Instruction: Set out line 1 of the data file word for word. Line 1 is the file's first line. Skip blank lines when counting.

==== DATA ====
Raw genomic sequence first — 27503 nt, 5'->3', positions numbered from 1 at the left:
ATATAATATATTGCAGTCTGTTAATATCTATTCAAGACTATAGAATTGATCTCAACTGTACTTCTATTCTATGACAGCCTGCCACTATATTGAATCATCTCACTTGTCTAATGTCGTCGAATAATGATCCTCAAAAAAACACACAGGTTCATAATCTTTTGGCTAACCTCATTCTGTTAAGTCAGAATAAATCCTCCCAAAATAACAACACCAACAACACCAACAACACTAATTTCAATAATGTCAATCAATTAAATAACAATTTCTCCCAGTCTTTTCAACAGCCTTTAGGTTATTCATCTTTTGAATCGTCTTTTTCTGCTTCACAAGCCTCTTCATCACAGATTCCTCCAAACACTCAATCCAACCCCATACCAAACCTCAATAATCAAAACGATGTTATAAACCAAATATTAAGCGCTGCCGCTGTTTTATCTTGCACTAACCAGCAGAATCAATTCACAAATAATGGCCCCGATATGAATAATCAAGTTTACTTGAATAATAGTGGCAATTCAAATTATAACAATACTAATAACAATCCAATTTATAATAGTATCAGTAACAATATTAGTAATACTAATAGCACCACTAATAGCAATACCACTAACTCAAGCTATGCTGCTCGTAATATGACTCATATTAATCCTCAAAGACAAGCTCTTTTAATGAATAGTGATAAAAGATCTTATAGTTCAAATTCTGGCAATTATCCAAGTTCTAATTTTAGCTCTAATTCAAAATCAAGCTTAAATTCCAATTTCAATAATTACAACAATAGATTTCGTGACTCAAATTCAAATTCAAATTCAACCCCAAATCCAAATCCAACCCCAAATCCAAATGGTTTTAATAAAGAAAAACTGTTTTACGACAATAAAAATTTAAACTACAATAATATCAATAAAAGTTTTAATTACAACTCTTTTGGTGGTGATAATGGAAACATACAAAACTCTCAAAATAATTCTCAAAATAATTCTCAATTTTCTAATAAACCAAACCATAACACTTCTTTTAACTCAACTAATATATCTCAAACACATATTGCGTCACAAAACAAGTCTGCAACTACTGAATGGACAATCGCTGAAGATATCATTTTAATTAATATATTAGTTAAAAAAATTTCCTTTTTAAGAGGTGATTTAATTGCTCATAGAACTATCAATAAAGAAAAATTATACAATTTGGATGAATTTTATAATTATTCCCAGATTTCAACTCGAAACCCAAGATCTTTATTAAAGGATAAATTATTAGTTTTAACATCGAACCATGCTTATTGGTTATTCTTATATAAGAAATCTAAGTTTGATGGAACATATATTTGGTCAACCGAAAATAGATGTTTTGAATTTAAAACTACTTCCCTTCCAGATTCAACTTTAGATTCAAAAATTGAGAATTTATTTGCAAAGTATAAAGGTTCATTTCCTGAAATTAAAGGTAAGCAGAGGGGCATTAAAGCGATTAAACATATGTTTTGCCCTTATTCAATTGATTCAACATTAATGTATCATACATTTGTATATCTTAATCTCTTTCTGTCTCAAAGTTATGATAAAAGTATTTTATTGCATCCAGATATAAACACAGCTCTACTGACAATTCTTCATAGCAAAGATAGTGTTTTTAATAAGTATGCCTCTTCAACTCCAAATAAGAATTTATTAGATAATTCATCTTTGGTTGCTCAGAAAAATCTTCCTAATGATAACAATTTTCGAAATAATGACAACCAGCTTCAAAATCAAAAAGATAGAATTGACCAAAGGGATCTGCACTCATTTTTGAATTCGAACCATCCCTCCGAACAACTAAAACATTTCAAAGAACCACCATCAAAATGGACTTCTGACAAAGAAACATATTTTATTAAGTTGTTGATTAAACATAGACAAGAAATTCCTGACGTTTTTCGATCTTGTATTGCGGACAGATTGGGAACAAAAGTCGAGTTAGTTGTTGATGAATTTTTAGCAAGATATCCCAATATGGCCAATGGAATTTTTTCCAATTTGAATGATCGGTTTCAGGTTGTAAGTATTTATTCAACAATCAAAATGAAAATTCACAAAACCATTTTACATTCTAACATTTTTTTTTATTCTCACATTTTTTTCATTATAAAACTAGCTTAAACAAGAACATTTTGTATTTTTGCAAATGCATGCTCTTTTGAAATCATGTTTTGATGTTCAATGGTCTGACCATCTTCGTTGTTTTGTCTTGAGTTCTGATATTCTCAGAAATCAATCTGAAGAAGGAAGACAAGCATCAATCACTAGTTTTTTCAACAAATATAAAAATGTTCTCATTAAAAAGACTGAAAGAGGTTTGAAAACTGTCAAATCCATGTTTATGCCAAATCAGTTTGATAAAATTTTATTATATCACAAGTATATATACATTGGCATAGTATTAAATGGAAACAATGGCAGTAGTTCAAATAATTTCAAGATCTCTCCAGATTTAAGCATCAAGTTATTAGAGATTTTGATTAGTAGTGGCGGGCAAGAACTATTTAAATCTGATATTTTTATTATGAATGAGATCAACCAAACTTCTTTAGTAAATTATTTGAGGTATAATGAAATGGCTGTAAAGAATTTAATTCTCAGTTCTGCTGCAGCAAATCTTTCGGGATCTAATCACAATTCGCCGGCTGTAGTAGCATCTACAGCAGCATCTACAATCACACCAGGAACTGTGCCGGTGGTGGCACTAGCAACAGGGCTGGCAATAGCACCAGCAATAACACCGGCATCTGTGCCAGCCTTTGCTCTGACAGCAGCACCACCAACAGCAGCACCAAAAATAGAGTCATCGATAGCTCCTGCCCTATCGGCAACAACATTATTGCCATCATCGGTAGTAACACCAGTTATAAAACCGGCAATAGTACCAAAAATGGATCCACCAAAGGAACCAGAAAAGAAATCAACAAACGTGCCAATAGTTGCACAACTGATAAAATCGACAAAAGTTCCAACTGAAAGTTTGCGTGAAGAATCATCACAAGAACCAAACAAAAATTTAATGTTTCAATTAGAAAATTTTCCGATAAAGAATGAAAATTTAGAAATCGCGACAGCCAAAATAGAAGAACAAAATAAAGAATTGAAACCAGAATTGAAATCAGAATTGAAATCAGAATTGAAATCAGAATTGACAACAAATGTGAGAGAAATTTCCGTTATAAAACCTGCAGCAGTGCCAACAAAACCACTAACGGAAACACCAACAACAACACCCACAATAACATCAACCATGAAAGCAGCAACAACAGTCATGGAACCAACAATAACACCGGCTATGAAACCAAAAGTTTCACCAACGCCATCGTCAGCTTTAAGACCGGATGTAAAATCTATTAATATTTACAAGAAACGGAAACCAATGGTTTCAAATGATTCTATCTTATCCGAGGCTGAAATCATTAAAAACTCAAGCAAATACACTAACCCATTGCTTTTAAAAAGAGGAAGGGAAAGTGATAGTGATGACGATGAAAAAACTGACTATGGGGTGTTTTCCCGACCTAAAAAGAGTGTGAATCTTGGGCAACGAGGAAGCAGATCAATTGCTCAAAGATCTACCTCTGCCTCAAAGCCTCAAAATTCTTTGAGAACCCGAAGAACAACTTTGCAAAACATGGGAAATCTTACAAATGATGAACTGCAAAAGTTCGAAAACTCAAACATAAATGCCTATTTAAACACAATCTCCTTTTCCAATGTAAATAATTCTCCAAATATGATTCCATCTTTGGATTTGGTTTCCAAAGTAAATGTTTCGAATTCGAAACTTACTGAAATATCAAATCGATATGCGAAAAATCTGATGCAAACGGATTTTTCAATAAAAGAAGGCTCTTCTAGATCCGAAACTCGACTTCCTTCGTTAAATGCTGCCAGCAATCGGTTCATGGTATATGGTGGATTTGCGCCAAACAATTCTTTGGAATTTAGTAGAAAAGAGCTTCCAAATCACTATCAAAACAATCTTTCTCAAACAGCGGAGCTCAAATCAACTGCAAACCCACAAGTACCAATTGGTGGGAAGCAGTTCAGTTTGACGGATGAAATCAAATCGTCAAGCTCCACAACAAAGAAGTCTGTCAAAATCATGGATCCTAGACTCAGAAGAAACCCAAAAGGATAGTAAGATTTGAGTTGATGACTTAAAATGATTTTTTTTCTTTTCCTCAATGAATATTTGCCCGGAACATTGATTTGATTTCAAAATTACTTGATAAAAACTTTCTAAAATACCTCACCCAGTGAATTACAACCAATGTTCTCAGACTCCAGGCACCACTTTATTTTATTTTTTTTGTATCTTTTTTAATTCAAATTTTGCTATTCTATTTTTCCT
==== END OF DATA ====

Raw genomic sequence first — 27503 nt, 5'->3', positions numbered from 1 at the left: